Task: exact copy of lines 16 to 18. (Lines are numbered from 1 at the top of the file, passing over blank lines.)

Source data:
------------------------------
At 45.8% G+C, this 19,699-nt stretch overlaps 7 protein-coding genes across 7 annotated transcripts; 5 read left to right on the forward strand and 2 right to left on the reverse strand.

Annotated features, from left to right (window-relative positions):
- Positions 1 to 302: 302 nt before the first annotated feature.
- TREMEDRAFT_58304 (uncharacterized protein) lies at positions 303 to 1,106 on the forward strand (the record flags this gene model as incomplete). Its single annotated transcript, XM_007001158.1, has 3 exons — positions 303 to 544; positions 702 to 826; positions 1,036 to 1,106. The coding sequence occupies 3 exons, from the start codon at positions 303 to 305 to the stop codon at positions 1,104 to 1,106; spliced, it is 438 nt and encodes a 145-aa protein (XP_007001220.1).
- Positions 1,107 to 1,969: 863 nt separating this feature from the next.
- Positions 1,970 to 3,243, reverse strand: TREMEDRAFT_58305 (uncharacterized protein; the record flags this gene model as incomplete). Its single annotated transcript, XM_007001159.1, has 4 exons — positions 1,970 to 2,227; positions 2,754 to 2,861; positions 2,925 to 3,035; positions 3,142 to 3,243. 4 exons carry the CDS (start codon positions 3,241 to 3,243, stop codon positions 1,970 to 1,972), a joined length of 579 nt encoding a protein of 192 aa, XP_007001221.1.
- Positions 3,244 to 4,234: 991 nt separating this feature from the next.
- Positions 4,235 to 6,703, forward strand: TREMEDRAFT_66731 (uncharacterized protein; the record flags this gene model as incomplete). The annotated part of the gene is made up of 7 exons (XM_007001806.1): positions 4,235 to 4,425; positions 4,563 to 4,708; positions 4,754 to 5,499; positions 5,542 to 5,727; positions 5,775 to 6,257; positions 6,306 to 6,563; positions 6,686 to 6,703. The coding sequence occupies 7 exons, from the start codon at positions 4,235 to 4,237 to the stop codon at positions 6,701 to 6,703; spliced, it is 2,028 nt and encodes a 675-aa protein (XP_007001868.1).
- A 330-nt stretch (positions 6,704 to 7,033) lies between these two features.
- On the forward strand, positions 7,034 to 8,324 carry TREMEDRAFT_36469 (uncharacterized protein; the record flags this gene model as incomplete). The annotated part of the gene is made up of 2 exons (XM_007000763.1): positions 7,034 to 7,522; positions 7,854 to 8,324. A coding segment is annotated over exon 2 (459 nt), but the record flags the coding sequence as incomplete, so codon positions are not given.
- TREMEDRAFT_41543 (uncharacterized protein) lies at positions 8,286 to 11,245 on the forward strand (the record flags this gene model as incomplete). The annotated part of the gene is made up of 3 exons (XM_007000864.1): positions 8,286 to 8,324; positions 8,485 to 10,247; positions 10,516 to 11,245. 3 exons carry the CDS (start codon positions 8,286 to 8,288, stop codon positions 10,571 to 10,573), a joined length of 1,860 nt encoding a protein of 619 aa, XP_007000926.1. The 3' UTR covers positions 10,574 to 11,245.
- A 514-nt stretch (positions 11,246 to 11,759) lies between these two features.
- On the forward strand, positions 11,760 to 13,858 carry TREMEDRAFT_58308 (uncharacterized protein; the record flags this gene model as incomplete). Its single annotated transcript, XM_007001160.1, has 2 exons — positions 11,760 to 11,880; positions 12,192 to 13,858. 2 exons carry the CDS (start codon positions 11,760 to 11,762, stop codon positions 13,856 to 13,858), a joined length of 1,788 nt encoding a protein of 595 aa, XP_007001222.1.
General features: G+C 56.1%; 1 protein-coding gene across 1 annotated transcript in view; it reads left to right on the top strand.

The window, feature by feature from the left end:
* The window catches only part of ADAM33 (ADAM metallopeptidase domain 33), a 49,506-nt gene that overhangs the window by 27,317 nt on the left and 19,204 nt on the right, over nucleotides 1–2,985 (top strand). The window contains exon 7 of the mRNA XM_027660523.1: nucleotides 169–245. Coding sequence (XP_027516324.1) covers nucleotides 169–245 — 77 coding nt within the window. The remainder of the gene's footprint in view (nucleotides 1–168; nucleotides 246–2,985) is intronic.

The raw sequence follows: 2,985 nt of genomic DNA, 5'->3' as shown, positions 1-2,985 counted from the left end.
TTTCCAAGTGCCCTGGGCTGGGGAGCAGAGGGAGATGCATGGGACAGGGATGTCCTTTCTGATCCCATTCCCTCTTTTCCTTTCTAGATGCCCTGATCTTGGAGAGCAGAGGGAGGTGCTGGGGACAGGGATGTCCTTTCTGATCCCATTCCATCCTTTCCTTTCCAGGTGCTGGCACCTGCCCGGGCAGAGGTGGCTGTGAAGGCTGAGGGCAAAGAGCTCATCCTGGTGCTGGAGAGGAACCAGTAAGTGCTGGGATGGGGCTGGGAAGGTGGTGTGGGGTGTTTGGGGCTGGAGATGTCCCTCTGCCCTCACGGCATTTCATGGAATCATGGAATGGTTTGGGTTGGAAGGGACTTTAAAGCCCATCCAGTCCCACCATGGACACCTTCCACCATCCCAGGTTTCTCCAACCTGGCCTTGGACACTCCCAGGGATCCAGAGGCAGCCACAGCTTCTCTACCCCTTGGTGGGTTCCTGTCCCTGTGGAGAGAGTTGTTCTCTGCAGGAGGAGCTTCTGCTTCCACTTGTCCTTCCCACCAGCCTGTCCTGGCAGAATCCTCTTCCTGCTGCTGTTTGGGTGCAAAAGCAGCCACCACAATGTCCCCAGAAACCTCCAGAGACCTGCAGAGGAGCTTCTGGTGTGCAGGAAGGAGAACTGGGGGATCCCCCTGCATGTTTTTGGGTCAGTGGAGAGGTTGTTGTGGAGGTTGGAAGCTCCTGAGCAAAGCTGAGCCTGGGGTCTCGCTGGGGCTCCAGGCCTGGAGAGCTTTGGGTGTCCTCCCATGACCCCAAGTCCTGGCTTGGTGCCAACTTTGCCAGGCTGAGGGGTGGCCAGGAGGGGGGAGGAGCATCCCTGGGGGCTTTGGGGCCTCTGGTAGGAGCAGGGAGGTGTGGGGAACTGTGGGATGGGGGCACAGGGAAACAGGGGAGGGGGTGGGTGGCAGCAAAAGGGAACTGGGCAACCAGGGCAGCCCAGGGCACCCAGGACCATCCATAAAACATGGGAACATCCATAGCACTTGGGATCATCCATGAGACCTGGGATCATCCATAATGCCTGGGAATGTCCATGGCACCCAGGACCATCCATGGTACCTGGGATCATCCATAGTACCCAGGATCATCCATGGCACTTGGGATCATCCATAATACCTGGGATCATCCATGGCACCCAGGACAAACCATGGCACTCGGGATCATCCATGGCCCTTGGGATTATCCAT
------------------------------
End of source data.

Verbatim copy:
* The window catches only part of ADAM33 (ADAM metallopeptidase domain 33), a 49,506-nt gene that overhangs the window by 27,317 nt on the left and 19,204 nt on the right, over nucleotides 1–2,985 (top strand). The window contains exon 7 of the mRNA XM_027660523.1: nucleotides 169–245. Coding sequence (XP_027516324.1) covers nucleotides 169–245 — 77 coding nt within the window. The remainder of the gene's footprint in view (nucleotides 1–168; nucleotides 246–2,985) is intronic.

The raw sequence follows: 2,985 nt of genomic DNA, 5'->3' as shown, positions 1-2,985 counted from the left end.
TTTCCAAGTGCCCTGGGCTGGGGAGCAGAGGGAGATGCATGGGACAGGGATGTCCTTTCTGATCCCATTCCCTCTTTTCCTTTCTAGATGCCCTGATCTTGGAGAGCAGAGGGAGGTGCTGGGGACAGGGATGTCCTTTCTGATCCCATTCCATCCTTTCCTTTCCAGGTGCTGGCACCTGCCCGGGCAGAGGTGGCTGTGAAGGCTGAGGGCAAAGAGCTCATCCTGGTGCTGGAGAGGAACCAGTAAGTGCTGGGATGGGGCTGGGAAGGTGGTGTGGGGTGTTTGGGGCTGGAGATGTCCCTCTGCCCTCACGGCATTTCATGGAATCATGGAATGGTTTGGGTTGGAAGGGACTTTAAAGCCCATCCAGTCCCACCATGGACACCTTCCACCATCCCAGGTTTCTCCAACCTGGCCTTGGACACTCCCAGGGATCCAGAGGCAGCCACAGCTTCTCTACCCCTTGGTGGGTTCCTGTCCCTGTGGAGAGAGTTGTTCTCTGCAGGAGGAGCTTCTGCTTCCACTTGTCCTTCCCACCAGCCTGTCCTGGCAGAATCCTCTTCCTGCTGCTGTTTGGGTGCAAAAGCAGCCACCACAATGTCCCCAGAAACCTCCAGAGACCTGCAGAGGAGCTTCTGGTGTGCAGGAAGGAGAACTGGGGGATCCCCCTGCATGTTTTTGGGTCAGTGGAGAGGTTGTTGTGGAGGTTGGAAGCTCCTGAGCAAAGCTGAGCCTGGGGTCTCGCTGGGGCTCCAGGCCTGGAGAGCTTTGGGTGTCCTCCCATGACCCCAAGTCCTGGCTTGGTGCCAACTTTGCCAGGCTGAGGGGTGGCCAGGAGGGGGGAGGAGCATCCCTGGGGGCTTTGGGGCCTCTGGTAGGAGCAGGGAGGTGTGGGGAACTGTGGGATGGGGGCACAGGGAAACAGGGGAGGGGGTGGGTGGCAGCAAAAGGGAACTGGGCAACCAGGGCAGCCCAGGGCACCCAGGACCATCCATAAAACATGGGAACATCCATAGCACTTGGGATCATCCATGAGACCTGGGATCATCCATAATGCCTGGGAATGTCCATGGCACCCAGGACCATCCATGGTACCTGGGATCATCCATAGTACCCAGGATCATCCATGGCACTTGGGATCATCCATAATACCTGGGATCATCCATGGCACCCAGGACAAACCATGGCACTCGGGATCATCCATGGCCCTTGGGATTATCCAT